In our day we find it relatively easy to locate employment and “go to church” whenever and wherever we desire; we are doubly fortunate in that this is an opportunity free of any hindrance. In some locations of the ancient past this was not at all a possibility. If you had an opportunity to go back to that time, how would you get along in such an environment?
Thyatira was a wealthy city, but not large. It was noted for being a city of commerce and trade (cf. Acts 16:14), with trade guilds (unions) having prominence in the city. They were powerful and no man could find employment unless he was a member of one of the many guilds (cf. Acts 19:24-29). Each guild had its own patron deity and festive occasions surrounded them. These patron deities and their festive occasions were associated with idolatry – something no faithful Christian would allow to enter into his life. Not to allow such was a serious problem if one wanted to provide for his family; thus, a Christian in Thyatira had to choose whether to serve the Lord or have economic peace as he thought about the needs of his family.
The Lord addresses this longest and most instructive of the letters to his church in a midst of such an environment. He understood what problems faced each Christian. As the Son of God, his eyes were (and are) penetrating, seeing and understanding whatever it is that can be seen and understood. This terminology conveys the omniscient quality of God. When Samuel was to anoint Israel’s next king, you might remember, he was sure he saw Israel’s next king standing right before him. The Lord told him, however, that he does not see as man sees, but he who sees all looks on the heart (1 Samuel 16:7).
Encouragement and Concern
He who sees all is also the one who had been tested by the fires of affliction. This experience “allows” Jesus to address the church as one who has been there and understands. He commends the church and says that their love as manifested early on has only increased. They were a working church. Ephesus lost their first love. Thyatira did not seem to have a problem. The Christians in Thyatira desired to be of service to others, endured patiently in things that called upon them to wait, and with this the Lord was pleased. They trusted and obeyed God – for this is what love does.
The whole condition of things at Thyatira was exactly the reverse of what it was at Ephesus. There much zeal for orthodoxy, and for the maintenance of sound doctrine, but little love, and as a consequence, no doubt, few ministrations of love. Here the activity of faith and love; but insufficient zeal for the maintenance of godly discipline and doctrine, a patience of error even where there was not a participation in it.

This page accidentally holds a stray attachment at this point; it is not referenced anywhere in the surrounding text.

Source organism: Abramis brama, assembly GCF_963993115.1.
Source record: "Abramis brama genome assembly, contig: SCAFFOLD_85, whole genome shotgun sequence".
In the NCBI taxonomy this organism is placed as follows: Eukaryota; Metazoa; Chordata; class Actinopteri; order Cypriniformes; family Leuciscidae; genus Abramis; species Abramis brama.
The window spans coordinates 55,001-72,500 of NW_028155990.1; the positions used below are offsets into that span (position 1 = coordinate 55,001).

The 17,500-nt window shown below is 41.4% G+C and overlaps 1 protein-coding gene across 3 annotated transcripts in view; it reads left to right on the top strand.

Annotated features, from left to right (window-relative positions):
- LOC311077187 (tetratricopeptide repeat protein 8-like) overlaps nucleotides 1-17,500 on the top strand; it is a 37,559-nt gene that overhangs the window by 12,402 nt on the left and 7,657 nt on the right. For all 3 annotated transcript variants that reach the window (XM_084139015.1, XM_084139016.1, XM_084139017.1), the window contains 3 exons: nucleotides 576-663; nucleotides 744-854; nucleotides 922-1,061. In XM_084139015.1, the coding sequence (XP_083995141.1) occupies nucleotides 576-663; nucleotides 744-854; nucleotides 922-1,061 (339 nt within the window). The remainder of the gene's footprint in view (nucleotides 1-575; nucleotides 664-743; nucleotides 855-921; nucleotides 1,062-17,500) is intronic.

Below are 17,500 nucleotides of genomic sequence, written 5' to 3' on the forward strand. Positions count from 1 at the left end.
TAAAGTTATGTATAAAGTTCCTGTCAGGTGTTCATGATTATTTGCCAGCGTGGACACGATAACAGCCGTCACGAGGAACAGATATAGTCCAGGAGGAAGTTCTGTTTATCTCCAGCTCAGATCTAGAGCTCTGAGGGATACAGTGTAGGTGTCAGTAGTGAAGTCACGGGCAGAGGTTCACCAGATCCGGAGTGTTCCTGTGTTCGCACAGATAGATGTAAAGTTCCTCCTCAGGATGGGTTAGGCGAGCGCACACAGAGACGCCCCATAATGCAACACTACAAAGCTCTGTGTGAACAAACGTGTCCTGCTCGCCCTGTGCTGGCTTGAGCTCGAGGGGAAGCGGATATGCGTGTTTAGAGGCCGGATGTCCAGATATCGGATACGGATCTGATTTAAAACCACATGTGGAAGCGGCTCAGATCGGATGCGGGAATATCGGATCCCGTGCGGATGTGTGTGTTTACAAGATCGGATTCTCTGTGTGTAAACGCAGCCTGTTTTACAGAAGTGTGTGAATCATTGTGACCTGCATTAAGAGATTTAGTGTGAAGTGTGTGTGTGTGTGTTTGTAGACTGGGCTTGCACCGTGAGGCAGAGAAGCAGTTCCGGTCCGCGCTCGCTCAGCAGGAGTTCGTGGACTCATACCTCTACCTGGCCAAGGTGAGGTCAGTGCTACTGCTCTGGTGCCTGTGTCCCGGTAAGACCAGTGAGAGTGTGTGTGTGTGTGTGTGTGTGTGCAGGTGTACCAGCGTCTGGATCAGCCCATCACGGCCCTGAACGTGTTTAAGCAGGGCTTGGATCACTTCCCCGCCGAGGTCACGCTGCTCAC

Though the Lord spoke favorably of their works, he was greatly concerned about other matters (2:20-23). He quickly identified a person named Jezebel who encouraged immorality and idolatry. Who this Jezebel was we are not told, but that she was active in the church is clearly indicated. She was a self-appointed prophetess, one who taught error. Since it was customary for the guilds to have festivals and those festivals to be encumbered with immorality and idolatry, it seems possible this woman was connected with such. Perhaps she said something along this line: “God told me you need to be part of the guilds so you can support your families.”
The Lord did not find anything she did to be acceptable; in fact, because He loved her so, He gave her time to repent. She considered the Lord’s admonition and rejected it and, consequently, was judged! There is an old saying that goes like this: the bed you make is the bed you lay on. Jezebel made her bed, it was a bed of sickness and tribulation; now the Lord was going to make her experience it to the degree she never had!
The only remedy to lying in that kind of bed is a healthy dose of the medicine called penitence. This is a rather humbling pill to swallow for one so proud. She was determined, however, to have it her way and, unfortunately, there was a second generation of Christians who also were plagued with her evil deeds.
Not all, however, were plagued with the “Jezebel disease.” Those not plagued were offered encouragement. Those who received the Lord’s exhortation (remedy) for a sin-sick soul were expected to oppose her presence and teaching, and they were encouraged to be faithful until He who sees all comes.
Let us make an application to some current problems in the Lord’s church in some locations. Is there a particular role that God has assigned the male and female? Paul addresses this in his letter to Timothy (1 Timothy 2:8-15) and even briefly touches on it when he wrote to the church at Corinth (1 Corinthians 11:2-16; 14:26-40). The “Jezebel disease” is a disease of spiritual corruption; it is a disease that promotes, in part, the removal of a female from a God-ordained role and places them in a role that is of Satan’s origin.
For instance, does the New Testament teach that it is proper for a female to serve as an elder, a preacher, or as a deacon in the same way that men are to do so? A strong answer in the negative! Then why is it done?
It is done because many Christians have failed to hear God. The Lord appealed to the church to be faithful (2:25), but those plagued with the “Jezebel disease” can hardly be faithful to the Lord because that which the Lord had (and has) to say is not heard. His last exhortation to the church in Thyatira was: “He who has an ear, let him hear what the Spirit says to the churches.” Let us hear it brethren!